Martina Eco, MSc Marketing alumna and founder of 3P Translation

It was ten years ago when aspiring translator and interpreter Martina Eco was faced with a choice. Having studied conference interpreting and translation, her options were open, however it was freelancing where Martina felt most able to showcase her talents and true self. ‘‘I’ve always been a very independent person,’’ she says. ‘‘I’ve never liked the traditional 9-5, and so freelancing felt like the only route.’’

Wanting to keep her options open, Martina began to freelance for a few translation agencies, and it soon became clear that she was on the right path. ‘’Freelancing gave me the opportunity to work on several different projects for a variety of different clients,’’ Martina says. ‘’It was important for me to not get stuck in something that could become boring. Freelancing provided me with variety in my work and the opportunity to change things up and keep it fresh.’’

Following her independent success, and as things started to grow, Martina registered herself as self-employed under 3P Translation. It was here where she soon realised that to take her business to the next level, she needed something more.

Determined to develop her business and marketing skills, Martina enrolled on LSBU’s MSc Marketing degree. Whilst balancing her studies and the growth of the business, Martina found herself drawn to LSBU’s enterprise offering. ‘’I got involved with the Business Solutions Centre, advising small businesses on their marketing strategies,’’ she says. ‘Participating in extracurricular activities really pushed me to develop my business, marketing and networking skills.’’

Freelancing challenges

For Martina, the road to becoming a successful freelancer has not always been a straightforward one. When it comes to independent working, maintaining focus can often be a tricky obstacle to overcome. ‘‘I love to keep busy,’’ explains Martina. ‘‘The satisfaction I get from ticking things off, however small, really helps me to keep going.’’

From the start of her freelancing journey, Martina’s motivation to succeed has always been present. ‘‘You have to work to get work,’’ she explains. ‘‘Reserve a couple of hours for prospecting, curate your online profiles, engage in social media, and enrol on professional development courses. Freelancing never gives you that guaranteed stability, you have to keep yourself busy!’’

Despite the often relentless nature of her work, Martina also recognises the importance of making time for herself. ‘‘Be aware of your capabilities,’’ she says. ‘‘At the beginning you are hungry for work, often taking on as much as you can. You need time to switch off and relax. Dedicate a day to rest and recovery, it will enhance the quality of your work and help build your reputation.’’

The role of mentorship

As Martina began to steady her footing in the entrepreneurial world, she acknowledges that mentorship played a big part in her development, particularly whilst studying at LSBU. ‘‘I was encouraged to achieve more and more, it really helped me to push on to where I am now.’’ When asked which piece of advice stuck with her the most, Martina draws upon an important skill. ‘‘Visualisation, articulating exactly what I wanted to achieve and how I was going to get there really helped keep my objectives in mind. I still share this tip with my mentees, it’s a great way to not only map out your work, but also to find ways to shift your lifestyle and help you realise your goals."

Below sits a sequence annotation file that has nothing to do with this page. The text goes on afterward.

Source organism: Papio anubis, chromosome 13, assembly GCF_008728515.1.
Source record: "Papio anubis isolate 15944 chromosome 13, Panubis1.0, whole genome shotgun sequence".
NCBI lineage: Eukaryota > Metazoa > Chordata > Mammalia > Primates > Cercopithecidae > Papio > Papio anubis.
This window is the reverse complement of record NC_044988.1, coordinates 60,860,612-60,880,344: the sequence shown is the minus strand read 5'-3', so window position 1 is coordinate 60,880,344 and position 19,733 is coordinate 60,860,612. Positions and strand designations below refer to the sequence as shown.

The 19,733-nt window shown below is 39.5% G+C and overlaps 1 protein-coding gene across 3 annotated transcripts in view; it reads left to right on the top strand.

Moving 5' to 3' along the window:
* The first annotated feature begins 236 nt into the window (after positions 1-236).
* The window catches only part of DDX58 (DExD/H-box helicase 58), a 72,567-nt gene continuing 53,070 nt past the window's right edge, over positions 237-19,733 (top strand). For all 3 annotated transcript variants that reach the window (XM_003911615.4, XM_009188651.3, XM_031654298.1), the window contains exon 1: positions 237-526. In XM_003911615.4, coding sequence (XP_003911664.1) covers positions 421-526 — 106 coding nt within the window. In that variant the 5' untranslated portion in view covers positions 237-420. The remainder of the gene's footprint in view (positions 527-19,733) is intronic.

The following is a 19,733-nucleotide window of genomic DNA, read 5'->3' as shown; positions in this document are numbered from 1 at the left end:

Non-negotiables to be a success

‘‘Do something you really love,’’ Martina says with a smile. ‘‘If it feels like a chore then you are unlikely to do the job well.’’ When it comes to offering advice to those starting out in the freelance world, Martina has one top tip. ‘‘View other freelancers not as competitors, but as potential collaborators. Build a strong network of those in your profession, you can learn so much from both the inexperienced and experienced.’’

Was the supportive nature of the community a surprise for Martina? ‘‘Absolutely, at first I didn’t really participate in industry life,’’ she says “but in order to progress I needed to network, so I started meeting other freelance translators, and participating in group discussions.” She hasn’t looked back since. ‘‘If the community sticks together, we can really help the freelance industry to grow and prosper.’’

To those doubting whether freelancing is a suitable career path, Martina has a simple call to action. ‘‘The barriers to entry in freelancing are low, if you have a passion and skill it’s easy to sell yourself.’’

If you’re inspired by Martina’s story and want to start your own entrepreneurial journey, get in touch with LSBU’s Student Enterprise team.

Written by Miles Adam Johnson, a first year Business Management with Enterprise & Entrepreneurship student.

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